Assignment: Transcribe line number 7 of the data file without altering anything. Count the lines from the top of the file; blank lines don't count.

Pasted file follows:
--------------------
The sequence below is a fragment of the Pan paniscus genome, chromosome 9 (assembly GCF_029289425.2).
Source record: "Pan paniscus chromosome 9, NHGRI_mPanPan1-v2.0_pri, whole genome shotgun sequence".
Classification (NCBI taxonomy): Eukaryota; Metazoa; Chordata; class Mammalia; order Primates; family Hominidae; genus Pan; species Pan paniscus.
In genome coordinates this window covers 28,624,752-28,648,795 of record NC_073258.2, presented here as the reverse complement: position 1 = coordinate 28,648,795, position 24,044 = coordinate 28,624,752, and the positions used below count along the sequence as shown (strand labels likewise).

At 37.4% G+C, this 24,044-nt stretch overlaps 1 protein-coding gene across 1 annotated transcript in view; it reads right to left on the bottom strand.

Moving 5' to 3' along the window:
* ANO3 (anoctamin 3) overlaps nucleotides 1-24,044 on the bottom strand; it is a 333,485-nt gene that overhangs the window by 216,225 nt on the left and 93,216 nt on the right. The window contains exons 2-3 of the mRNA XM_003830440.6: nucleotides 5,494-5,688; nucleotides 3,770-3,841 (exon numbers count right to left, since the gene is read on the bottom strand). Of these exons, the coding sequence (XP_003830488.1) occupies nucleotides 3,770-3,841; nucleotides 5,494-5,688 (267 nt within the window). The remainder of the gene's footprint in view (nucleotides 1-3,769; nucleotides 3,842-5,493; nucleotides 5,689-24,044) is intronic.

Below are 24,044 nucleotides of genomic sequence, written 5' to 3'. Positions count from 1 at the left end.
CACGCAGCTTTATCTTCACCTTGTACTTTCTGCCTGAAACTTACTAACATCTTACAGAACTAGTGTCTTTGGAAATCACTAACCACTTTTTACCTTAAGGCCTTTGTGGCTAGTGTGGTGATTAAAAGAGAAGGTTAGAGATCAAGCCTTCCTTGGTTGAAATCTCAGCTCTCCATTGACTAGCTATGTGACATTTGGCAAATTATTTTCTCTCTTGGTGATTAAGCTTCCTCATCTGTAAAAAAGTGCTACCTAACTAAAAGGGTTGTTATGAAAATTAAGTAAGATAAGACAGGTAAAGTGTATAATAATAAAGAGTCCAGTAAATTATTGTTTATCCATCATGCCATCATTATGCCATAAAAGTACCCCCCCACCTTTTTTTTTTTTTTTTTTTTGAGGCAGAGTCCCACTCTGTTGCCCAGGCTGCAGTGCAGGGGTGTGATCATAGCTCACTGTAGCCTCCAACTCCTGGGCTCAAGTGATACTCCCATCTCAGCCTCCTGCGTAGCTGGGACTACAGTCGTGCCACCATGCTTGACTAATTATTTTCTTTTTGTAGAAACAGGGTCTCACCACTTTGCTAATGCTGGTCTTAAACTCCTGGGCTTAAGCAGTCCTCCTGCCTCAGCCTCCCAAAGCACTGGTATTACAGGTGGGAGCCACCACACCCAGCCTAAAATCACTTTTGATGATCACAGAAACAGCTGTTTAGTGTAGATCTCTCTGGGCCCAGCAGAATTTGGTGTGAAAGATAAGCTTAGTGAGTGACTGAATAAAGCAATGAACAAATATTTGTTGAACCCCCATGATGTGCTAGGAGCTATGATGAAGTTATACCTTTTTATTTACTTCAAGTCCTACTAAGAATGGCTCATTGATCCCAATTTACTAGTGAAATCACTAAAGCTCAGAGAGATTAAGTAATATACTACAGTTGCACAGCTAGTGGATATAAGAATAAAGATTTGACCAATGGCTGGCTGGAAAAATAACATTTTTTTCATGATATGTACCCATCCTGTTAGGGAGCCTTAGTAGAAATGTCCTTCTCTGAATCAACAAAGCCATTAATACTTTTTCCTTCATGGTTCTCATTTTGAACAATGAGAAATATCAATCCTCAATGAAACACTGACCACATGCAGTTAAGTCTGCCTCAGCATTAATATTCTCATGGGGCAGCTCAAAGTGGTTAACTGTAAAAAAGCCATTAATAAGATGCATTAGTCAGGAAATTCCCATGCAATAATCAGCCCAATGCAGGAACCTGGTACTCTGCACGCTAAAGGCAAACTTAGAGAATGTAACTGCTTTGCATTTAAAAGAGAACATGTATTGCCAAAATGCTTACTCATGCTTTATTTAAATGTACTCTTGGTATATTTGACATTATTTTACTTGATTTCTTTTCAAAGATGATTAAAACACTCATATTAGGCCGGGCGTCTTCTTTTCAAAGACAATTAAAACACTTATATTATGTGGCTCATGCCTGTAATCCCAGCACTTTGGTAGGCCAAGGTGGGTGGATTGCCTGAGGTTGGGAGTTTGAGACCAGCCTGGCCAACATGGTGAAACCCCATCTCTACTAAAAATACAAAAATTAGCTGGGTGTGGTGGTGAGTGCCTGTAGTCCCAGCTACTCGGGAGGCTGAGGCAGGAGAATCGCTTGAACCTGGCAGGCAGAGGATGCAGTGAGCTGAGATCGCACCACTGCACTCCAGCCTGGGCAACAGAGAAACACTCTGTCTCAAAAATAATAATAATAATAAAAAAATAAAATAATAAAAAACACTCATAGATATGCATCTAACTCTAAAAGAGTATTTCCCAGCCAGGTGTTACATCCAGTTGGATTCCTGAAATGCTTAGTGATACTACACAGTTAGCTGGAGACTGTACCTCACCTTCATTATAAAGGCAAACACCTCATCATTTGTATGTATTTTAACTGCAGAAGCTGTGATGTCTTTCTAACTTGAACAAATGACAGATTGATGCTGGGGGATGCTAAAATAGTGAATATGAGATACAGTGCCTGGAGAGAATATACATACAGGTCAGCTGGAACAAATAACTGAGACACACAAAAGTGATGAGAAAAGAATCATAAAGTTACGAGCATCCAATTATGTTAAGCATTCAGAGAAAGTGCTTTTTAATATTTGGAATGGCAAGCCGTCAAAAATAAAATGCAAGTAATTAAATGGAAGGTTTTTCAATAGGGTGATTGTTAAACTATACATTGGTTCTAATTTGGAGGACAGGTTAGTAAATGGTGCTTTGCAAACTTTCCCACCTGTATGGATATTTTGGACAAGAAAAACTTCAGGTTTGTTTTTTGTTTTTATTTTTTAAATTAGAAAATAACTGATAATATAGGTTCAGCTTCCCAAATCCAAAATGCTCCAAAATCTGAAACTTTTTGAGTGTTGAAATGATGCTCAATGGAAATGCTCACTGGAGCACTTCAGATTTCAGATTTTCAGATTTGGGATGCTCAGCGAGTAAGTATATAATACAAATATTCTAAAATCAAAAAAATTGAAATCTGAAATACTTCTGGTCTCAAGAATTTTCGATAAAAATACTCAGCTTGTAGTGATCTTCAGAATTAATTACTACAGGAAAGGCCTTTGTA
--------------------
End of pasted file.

* ANO3 (anoctamin 3) overlaps nucleotides 1-24,044 on the bottom strand; it is a 333,485-nt gene that overhangs the window by 216,225 nt on the left and 93,216 nt on the right. The window contains exons 2-3 of the mRNA XM_003830440.6: nucleotides 5,494-5,688; nucleotides 3,770-3,841 (exon numbers count right to left, since the gene is read on the bottom strand). Of these exons, the coding sequence (XP_003830488.1) occupies nucleotides 3,770-3,841; nucleotides 5,494-5,688 (267 nt within the window). The remainder of the gene's footprint in view (nucleotides 1-3,769; nucleotides 3,842-5,493; nucleotides 5,689-24,044) is intronic.